Wednesday, March 25, 2015

Ode to a Porta John

What arriving racer does not scan the scene
for where the director has put the portable latrine?

After the drive, with things at their worst,
how good to see that I've gotten to you first.

You stand tall in rows, green like limes.
Before the race starts, I'll visit twenty times.

No sink to use, no need to flush,
perfect for the racer in a rush.


The slap of your door, the twang of your spring,
the plastic lock, and green-red indicator thing.

Your little metal mirror distorts like vapor,
but you're rarely not stocked with plenty of paper.

Sometimes you rock, on a stone or dirt lip.
Wouldn't want to be inside were you ever to tip.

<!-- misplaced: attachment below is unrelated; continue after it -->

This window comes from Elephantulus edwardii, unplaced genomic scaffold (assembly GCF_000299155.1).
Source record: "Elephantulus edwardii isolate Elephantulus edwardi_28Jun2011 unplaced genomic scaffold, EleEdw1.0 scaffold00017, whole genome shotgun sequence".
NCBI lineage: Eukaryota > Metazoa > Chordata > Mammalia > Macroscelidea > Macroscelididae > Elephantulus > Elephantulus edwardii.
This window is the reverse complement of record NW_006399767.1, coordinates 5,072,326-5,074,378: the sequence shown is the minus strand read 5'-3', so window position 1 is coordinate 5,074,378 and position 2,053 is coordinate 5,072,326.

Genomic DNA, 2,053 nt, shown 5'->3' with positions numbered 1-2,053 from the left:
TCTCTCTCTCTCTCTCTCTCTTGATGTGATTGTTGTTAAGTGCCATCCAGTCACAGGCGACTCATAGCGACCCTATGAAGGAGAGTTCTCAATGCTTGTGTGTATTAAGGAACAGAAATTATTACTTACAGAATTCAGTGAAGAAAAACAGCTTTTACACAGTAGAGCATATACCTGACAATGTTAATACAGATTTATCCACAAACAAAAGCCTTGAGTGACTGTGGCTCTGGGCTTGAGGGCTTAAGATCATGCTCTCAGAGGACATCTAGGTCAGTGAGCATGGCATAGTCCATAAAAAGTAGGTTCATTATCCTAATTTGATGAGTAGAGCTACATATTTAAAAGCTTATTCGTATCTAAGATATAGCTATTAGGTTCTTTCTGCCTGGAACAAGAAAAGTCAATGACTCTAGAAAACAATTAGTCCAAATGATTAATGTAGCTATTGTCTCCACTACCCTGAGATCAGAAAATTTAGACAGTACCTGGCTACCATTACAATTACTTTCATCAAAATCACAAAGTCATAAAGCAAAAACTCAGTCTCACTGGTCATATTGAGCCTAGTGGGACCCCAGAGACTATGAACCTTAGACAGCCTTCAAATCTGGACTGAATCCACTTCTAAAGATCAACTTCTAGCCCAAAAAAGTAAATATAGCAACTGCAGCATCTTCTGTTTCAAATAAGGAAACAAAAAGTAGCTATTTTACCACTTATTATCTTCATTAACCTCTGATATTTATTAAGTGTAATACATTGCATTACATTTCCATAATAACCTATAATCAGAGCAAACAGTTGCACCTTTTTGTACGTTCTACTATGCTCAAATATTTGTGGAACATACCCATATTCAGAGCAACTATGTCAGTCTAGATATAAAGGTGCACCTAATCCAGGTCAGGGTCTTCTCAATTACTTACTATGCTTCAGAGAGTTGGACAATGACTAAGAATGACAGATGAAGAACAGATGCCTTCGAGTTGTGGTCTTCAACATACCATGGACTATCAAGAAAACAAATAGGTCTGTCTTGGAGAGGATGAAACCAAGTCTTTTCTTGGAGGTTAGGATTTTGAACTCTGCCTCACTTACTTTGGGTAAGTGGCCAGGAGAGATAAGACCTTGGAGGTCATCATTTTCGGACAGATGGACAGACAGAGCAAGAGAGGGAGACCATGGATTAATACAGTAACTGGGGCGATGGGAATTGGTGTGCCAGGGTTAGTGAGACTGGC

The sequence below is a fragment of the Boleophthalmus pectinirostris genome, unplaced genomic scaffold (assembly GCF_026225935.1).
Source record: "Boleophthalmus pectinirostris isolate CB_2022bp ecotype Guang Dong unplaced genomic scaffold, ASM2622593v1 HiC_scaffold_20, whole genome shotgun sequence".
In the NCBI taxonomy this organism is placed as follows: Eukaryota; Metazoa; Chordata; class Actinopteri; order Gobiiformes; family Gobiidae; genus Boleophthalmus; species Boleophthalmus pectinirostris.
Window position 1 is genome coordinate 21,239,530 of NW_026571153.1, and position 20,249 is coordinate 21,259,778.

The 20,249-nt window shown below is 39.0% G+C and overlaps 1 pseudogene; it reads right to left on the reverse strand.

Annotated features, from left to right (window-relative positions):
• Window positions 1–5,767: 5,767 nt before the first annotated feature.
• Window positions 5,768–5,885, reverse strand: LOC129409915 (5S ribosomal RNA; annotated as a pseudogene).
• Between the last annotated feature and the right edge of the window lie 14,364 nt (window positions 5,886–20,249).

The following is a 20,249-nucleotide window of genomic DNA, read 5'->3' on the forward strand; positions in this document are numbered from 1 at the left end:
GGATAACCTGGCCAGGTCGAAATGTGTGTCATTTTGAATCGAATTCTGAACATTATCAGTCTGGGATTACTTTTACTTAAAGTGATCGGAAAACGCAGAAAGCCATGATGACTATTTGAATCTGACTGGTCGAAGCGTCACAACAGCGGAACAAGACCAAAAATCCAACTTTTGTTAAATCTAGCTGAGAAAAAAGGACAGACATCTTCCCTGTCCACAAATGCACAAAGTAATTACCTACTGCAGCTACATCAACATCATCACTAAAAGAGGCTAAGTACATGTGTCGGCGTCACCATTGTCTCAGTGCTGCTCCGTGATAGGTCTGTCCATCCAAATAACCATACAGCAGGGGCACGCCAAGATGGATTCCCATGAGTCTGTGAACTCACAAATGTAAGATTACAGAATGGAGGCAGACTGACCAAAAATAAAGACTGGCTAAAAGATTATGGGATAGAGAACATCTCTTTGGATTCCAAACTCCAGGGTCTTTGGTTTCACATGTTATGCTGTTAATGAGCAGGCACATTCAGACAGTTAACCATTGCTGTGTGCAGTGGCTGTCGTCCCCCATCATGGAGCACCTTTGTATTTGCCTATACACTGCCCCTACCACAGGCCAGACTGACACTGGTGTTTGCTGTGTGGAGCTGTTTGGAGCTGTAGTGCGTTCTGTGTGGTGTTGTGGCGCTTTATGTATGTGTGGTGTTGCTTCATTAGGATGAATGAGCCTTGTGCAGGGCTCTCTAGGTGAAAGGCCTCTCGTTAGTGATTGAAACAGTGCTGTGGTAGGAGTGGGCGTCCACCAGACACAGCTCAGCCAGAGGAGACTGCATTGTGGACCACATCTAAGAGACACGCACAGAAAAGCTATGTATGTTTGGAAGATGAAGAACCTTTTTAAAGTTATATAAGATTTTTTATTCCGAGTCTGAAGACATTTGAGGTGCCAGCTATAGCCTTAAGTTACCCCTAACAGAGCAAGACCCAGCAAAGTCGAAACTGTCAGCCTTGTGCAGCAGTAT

Occasionally, there's time to stare at your door,
to just sit and think, shorts dropped to the floor.

Whether metal bar or plastic lobe,
your door handle is hell for the germaphobe.

Without tile or porcelain, you're nearly all plastic,
yet you still send me off feeling fantastic.

As much as I appreciate and value your stay,
I can't envy the man who must take you away.

When I see you elsewhere, in some other place,
your chemical scent makes me yearn for the race.

These wedding goers can't know you like a racer can,
your hand sanitizer, conspicuous lack of a fan.

How could a non-racer know what it can mean
to endure a long line, then see your red tab turn green?





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